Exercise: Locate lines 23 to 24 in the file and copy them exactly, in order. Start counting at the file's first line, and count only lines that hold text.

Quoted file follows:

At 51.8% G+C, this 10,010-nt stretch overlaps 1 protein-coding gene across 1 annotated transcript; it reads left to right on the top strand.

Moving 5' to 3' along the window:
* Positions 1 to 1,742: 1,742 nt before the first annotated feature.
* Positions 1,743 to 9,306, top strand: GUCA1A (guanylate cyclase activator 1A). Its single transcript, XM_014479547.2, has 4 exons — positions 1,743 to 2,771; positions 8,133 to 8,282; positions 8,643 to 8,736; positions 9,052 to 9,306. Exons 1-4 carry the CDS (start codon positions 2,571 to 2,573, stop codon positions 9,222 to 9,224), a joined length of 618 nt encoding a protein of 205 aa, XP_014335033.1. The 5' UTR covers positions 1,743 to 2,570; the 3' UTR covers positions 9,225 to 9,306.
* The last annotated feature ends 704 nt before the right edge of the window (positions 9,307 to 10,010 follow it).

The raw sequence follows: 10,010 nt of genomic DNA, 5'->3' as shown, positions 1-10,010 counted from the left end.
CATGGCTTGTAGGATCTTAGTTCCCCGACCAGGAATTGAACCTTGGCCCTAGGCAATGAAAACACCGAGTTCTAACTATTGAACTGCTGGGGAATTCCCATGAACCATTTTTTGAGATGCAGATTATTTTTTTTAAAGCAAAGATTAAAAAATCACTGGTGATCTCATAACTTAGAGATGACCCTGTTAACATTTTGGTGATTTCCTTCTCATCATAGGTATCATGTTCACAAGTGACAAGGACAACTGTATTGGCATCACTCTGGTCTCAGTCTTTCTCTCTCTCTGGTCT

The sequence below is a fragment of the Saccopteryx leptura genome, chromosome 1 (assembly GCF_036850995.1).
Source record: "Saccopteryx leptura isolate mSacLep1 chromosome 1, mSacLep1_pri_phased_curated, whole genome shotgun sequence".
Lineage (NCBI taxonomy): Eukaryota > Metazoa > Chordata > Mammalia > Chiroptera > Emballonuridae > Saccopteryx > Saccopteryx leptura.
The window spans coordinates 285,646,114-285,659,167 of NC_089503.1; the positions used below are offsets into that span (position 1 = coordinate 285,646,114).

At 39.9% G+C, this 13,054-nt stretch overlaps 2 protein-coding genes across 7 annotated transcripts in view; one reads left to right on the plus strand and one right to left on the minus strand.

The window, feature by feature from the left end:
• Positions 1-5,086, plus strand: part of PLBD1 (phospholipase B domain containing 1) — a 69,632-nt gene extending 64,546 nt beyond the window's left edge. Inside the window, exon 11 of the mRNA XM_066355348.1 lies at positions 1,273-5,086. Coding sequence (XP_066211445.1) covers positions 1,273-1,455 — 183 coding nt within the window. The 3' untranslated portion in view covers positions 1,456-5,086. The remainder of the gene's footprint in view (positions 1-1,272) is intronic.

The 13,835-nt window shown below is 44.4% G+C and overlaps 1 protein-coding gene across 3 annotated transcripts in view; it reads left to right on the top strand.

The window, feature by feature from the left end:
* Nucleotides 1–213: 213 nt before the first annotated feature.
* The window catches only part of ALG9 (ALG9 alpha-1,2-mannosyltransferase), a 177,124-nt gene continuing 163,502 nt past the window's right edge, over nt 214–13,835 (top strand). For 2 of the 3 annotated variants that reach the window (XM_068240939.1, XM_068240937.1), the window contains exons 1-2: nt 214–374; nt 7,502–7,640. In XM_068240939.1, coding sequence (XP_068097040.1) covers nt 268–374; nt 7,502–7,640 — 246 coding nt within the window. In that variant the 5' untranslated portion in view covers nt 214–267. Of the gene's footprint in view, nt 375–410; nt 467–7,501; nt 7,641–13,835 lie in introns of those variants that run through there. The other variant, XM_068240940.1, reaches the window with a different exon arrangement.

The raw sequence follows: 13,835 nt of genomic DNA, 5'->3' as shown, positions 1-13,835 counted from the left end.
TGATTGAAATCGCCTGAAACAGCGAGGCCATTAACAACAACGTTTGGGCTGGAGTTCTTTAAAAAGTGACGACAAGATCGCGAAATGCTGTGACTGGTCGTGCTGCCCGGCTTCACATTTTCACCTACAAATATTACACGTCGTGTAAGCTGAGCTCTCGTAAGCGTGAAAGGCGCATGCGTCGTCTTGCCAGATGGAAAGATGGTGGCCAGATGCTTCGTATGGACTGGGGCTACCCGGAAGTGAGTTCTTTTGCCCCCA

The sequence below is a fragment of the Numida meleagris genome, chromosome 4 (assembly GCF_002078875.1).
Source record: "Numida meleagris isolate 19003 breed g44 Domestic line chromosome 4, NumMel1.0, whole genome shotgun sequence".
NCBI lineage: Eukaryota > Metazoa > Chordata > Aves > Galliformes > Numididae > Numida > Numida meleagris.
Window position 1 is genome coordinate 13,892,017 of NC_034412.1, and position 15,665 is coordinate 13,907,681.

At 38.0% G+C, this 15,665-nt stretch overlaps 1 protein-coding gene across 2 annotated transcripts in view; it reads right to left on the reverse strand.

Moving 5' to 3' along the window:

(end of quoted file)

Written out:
NCBI lineage: Eukaryota > Metazoa > Chordata > Aves > Galliformes > Numididae > Numida > Numida meleagris.
Window position 1 is genome coordinate 13,892,017 of NC_034412.1, and position 15,665 is coordinate 13,907,681.